This all started for me when I began thinking about the value of diversity in the workplace. Enlightened business will always value diversity and I see that as an application of Permaculture principles 10 and 11 in particular. Diversity in staff makes a department more resilient, diversity in product range makes a business more resilient but it also has another effect too. By combining people with vastly different backgrounds and interests but with shared values, ideas start to flow. These ideas become linked in new and interesting ways and the result is fresh, innovative thinking resulting in new products and services that keep a business at the top of its game.
I then started to look at some of the other principles to see where else this might go.
“Observe and interact: By taking time to engage with nature we can design solutions that suit our particular situation.”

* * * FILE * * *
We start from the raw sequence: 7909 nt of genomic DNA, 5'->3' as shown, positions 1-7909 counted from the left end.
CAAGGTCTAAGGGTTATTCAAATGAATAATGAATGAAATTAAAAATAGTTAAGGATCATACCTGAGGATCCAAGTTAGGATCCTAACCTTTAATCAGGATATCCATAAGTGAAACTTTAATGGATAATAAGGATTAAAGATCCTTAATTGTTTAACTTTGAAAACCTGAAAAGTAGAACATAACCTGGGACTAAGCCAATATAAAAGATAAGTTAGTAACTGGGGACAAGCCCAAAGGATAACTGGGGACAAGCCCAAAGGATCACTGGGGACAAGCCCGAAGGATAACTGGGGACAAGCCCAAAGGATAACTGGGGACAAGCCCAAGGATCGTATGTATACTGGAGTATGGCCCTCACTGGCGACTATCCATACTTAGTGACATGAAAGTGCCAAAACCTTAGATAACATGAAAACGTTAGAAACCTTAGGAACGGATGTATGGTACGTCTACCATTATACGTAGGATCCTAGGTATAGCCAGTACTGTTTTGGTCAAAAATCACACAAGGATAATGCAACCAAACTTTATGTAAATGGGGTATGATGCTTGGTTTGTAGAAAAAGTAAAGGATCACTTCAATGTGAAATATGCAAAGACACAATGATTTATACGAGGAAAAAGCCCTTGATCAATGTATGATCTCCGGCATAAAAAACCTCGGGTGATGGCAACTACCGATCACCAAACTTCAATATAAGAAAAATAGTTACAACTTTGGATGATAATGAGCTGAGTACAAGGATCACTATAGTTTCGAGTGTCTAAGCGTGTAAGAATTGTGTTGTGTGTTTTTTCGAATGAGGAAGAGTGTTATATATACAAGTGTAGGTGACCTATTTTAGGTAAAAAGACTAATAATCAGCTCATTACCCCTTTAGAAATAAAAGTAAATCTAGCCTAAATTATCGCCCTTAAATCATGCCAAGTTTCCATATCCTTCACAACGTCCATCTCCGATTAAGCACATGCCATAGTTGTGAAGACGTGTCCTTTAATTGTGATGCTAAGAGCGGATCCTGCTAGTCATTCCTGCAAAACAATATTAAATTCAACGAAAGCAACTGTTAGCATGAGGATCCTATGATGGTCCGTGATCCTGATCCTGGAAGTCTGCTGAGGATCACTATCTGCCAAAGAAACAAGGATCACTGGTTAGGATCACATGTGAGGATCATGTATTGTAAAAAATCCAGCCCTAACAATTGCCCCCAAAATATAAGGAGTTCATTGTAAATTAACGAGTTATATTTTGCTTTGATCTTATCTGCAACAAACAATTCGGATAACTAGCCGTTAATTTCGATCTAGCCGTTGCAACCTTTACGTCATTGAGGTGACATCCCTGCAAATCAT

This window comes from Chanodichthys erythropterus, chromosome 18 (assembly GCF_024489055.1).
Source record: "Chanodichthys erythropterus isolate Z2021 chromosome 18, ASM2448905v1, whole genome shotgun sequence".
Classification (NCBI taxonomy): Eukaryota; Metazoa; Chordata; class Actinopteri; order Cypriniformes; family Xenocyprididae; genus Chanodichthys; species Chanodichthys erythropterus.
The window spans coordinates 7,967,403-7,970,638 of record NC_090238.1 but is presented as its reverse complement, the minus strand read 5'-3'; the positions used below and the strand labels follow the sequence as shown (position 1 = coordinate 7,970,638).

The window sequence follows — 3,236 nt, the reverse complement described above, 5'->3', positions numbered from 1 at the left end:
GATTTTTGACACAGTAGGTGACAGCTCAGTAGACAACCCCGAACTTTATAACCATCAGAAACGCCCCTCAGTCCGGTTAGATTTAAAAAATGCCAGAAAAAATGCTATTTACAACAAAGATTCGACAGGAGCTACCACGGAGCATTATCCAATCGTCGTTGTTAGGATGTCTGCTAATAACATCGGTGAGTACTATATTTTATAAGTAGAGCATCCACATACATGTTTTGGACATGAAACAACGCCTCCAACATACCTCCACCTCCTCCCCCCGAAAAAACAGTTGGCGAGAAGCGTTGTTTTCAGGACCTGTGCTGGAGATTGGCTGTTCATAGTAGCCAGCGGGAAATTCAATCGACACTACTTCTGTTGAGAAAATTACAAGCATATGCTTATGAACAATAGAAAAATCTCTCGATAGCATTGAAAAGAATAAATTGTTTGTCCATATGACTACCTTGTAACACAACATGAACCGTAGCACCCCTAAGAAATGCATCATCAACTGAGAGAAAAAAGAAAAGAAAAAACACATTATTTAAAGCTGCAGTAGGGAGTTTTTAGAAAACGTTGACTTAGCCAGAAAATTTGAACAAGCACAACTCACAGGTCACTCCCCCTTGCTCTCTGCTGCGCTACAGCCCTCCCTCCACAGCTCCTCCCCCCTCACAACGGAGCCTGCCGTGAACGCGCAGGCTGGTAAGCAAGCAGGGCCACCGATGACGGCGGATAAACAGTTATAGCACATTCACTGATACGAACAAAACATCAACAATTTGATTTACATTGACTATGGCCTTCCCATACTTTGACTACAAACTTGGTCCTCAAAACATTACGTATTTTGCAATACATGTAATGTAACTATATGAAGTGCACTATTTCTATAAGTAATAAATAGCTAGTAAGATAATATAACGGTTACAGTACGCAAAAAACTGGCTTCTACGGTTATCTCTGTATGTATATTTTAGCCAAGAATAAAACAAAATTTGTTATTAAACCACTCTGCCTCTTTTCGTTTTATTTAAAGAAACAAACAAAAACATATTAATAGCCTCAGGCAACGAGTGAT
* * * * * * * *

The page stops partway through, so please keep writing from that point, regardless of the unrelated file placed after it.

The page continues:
In order to create useful ideas, it’s important to understand the problems that your target audience has so that you can come up with a proposition that solves them. To do that requires us to remain mindful enough to notice the problems that potential customers have and to create inventive ways of solving them.
“Obtain a yield: Ensure that you are getting truly useful rewards as part of the work that you are doing.”
Innovation must result in products and services that generate revenue obviously but there are other types of reward too. A good description of these can be found in the work of Dan Pink which is brilliantly encapsulated in an animated video. Here he talks about intrinsic motivation and how big business very often gets it completely wrong.